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Unitarian Universalist Fellowship of the Mendocino Coast
In our April 22 "The Nature Path" service, there wasn't
enough time in the sermon to include some of the ideas - mindset
shifts and specific techniques -- for opening deeper connections
with Nature. I'm including them as this month's somewhat
lengthened column for whatever help they may be in making Nature
that much more spiritually meaningful for each of you.
I think the single most valuable thing we can do to get more
from Nature is simply, consciously, wanting it. Watch what new
activities and awarenesses start emerging in you after you
decide you want more Nature in your life. Spending more time in
it will probably come first. But a richer tapestry of
experiences will likely begin unfolding as well.
My second essential suggestion for deepening the Nature
connection is setting a mind frame that allows for "letting go"
- or "surrendering" into the experience. Techniques of deep
breathing (slow, full exhalation) - creating a meditative state
- in which you shut down left-brained thinking patterns allows
those powerful, mystical, "oneness" feelings to emerge.
And with those strategies, some specific activities and
- Like Thoreau, consider keeping a Nature journal -
observations, your feelings and impressions, and what that leads
to and means in your life and future. Wax poetic....
- Alter your Nature time and space relationships. Walk more
slowly (or rapidly); look at nature close-up (what would an ant
notice: in the miniscule are more amazing wonders).
- Cross-pollinate Nature with all your senses: cultivate
listening, smelling, touching, tasting sensations with what
- Garden. From seed to harvest, the slow progression and
satisfaction of watching earth, sun, and your labor combine to
create vegetable or flower abundance is sooo satisfying and
- Bring Nature indoors. Living plants, cut flowers, tropical
fish, etc. please the eye, soothe the soul, and reaffirm life
- Learning the science underlying Nature (usually) deepens your
connection. Beyond "such a beautiful mountain," an
understanding of geology reveals that beautiful mountain to have
been one billion year old lava, cooled and pressured into
gneiss, upthrust through earth crust's fissures during tectonic
shifts 65 million years ago. Learning names (of mushrooms,
clouds, birds, etc.) also makes each more unique, distinctive,
and yours. Note: too much left-brained knowledge can redirect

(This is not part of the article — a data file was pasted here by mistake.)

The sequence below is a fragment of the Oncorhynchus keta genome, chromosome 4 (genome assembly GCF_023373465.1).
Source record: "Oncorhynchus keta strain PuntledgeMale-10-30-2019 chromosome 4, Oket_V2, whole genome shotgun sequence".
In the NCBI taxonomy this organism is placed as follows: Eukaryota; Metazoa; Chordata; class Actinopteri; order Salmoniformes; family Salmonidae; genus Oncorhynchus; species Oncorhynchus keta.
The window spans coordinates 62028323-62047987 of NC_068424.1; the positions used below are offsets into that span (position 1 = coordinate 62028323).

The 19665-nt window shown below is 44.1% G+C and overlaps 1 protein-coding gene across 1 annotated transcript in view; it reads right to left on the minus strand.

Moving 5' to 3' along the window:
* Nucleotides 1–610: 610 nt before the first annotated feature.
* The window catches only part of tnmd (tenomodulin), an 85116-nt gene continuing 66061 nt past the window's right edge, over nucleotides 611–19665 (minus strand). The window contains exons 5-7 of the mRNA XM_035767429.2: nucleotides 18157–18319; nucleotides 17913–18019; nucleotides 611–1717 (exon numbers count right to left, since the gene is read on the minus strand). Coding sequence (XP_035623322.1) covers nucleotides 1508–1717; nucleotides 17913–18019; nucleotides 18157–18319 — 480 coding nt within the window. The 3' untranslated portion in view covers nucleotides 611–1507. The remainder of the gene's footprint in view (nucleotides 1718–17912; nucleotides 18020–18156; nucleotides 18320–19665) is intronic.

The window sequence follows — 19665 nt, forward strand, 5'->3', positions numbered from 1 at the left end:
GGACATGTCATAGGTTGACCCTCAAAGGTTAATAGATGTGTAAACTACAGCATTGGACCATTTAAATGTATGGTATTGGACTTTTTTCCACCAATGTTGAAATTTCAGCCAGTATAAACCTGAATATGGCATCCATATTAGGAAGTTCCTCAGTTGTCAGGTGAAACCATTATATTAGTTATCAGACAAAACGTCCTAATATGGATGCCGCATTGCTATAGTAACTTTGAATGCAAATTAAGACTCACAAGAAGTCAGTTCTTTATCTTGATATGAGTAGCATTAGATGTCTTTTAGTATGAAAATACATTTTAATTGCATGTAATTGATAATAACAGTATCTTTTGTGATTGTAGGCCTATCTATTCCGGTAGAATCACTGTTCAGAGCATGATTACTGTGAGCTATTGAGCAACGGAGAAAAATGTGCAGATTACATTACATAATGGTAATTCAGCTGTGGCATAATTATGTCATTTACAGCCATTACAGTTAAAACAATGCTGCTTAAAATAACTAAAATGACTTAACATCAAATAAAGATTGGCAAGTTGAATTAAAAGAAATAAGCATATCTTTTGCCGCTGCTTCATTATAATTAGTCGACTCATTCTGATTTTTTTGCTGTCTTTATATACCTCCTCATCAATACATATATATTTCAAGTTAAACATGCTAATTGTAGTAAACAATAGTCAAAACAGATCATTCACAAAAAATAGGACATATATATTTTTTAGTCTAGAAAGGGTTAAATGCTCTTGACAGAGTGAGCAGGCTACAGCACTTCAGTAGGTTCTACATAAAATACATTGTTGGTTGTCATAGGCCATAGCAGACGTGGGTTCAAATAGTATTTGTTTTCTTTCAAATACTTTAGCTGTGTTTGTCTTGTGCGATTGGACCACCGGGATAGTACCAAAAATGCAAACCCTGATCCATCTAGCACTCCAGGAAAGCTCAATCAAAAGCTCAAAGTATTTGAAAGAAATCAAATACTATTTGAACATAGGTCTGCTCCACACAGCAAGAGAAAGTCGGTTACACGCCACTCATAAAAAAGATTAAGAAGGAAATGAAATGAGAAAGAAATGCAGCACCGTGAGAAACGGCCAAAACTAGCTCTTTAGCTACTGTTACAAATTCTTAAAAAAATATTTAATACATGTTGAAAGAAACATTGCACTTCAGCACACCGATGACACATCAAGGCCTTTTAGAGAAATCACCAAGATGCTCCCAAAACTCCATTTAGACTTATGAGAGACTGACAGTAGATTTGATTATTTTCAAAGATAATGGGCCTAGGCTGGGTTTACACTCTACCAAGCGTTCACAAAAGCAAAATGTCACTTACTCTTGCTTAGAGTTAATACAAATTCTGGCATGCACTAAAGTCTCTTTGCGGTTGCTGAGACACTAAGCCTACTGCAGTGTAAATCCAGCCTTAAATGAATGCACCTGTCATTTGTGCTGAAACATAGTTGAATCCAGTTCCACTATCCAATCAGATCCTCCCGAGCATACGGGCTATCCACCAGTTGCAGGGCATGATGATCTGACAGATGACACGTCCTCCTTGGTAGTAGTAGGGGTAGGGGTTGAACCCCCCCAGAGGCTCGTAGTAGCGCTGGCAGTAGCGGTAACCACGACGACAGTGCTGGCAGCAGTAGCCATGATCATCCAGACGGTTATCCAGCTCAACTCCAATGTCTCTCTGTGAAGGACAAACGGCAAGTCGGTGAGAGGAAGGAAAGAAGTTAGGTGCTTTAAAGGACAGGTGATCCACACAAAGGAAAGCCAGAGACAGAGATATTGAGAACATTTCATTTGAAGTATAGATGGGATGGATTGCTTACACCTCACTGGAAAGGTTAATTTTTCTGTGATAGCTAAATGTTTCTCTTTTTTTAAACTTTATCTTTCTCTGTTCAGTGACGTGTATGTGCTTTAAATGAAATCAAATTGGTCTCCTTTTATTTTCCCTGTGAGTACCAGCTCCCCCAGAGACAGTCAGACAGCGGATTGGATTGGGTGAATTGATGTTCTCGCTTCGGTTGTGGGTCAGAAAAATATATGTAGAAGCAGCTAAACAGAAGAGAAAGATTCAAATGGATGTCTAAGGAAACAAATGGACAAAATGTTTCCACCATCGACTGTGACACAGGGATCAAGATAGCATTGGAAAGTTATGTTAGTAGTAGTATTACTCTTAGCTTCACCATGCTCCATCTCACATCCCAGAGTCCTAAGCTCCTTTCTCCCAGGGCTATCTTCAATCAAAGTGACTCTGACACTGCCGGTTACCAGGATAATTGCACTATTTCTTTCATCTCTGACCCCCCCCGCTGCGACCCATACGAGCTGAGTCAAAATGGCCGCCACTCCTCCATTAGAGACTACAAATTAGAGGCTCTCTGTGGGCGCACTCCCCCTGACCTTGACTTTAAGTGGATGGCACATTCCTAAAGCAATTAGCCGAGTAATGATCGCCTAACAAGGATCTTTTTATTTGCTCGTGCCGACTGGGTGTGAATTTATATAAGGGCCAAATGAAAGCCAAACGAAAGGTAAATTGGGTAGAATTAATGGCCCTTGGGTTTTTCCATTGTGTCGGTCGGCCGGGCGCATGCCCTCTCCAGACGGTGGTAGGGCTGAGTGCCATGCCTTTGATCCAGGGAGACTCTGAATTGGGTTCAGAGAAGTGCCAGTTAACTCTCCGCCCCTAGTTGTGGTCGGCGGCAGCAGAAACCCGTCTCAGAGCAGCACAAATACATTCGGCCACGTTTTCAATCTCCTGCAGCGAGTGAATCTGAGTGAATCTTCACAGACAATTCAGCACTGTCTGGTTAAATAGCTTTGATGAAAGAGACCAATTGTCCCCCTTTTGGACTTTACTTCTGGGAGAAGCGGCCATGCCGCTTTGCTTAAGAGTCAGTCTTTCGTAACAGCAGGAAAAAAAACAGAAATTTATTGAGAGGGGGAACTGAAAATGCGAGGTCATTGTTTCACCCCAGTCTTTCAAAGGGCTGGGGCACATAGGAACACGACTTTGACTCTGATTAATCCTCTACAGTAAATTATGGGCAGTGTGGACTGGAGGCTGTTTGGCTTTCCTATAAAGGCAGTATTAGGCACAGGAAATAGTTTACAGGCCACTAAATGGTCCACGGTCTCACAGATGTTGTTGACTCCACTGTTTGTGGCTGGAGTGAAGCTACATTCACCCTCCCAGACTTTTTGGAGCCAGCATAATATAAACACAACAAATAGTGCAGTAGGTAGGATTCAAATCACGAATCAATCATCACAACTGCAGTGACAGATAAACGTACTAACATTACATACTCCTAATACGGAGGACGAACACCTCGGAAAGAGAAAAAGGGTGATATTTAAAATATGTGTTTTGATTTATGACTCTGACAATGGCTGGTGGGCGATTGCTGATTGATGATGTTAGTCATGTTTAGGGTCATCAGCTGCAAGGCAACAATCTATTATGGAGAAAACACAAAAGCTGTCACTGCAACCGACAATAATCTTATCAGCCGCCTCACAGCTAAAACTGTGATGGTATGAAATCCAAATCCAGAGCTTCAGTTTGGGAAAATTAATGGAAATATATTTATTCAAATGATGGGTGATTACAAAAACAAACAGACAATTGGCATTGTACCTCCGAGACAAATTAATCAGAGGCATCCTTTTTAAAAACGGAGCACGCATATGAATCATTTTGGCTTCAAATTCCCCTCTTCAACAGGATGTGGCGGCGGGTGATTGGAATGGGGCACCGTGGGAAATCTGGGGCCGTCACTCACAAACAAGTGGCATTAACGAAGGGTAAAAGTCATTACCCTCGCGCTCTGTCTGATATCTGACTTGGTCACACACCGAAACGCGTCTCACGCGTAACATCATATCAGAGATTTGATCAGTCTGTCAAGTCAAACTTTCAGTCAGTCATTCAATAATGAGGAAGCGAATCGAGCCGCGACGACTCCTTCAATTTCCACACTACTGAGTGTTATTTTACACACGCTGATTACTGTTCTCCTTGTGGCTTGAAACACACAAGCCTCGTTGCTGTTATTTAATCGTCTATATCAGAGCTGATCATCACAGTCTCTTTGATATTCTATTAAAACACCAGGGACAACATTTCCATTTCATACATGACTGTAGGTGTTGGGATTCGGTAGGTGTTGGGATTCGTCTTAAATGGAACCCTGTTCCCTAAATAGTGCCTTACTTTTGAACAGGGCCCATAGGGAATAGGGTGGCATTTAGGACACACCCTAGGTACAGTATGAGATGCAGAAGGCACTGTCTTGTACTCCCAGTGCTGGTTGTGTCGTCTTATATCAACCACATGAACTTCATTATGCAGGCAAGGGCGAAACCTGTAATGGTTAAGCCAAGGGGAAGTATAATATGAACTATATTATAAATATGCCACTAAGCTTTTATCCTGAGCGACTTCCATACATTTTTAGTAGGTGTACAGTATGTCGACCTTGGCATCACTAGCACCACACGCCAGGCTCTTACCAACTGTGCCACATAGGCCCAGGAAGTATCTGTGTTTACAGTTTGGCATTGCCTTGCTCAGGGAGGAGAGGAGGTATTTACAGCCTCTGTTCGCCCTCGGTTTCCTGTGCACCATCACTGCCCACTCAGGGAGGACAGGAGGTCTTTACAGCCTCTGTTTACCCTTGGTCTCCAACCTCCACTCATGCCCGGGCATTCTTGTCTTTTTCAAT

and ruin those sweet right-brained aesthetic, spiritual
connections. Decide what the right balance for you is.
- Notice color contrasts. Nature provides myriad hues of all
the earth tones . . . how do they look next to each other . . .
what does sunlight do? Looking more closely, subtleties of
colors appear - and our responses deepen.
- Explore. Check out new areas you've never been to . . .
wander . . . get off the trail when hiking. Risk a little -
allow for the unexpected.
- Enjoy the pluses of "sweat equity." Working for it always
enhances the experience. As you've probably noticed, the view
from a mountain you've hiked is so much more wonderful than when
you drove up it.
- Nature is both the soft and beautiful, but also raw, wild,
and unpredictable (that in extreme forms opens vital "survival"
challenges). Consider the benefits of connecting with its rugged
side . . . push yourself out into the elements - the rain, the
cold, the wind. You'll probably not only love that invigorating
challenge and essence of Nature's wilder side, but you'll likely
find yourself appreciating the soft inspirational side more
acutely as well.
- Give back. As Thoreau noted, it is only man's ability to
create a conscious connection with Nature that gives Nature its
meaning. Our appreciation of what it gives to us creates a two-
way street of spiritual connection and completion. Notice,
feel, and consciously express that appreciation. And: give back
directly in whatever ways you can . . . by physically helping
to preserve and improve the environment, being politically
active, and donating to wonderful Nature organizations (Sierra
Club; Nature Conservancy, etc.) and to those committed to
reducing overpopulation's impact (Planned Parenthood, NARAL,
This is one in a series of essays on spirituality by Rick Childs, lay leader
of the Unitarian Universalist Fellowship of the Mendocino Coast. You may want to:
Read more Spirituality Essays
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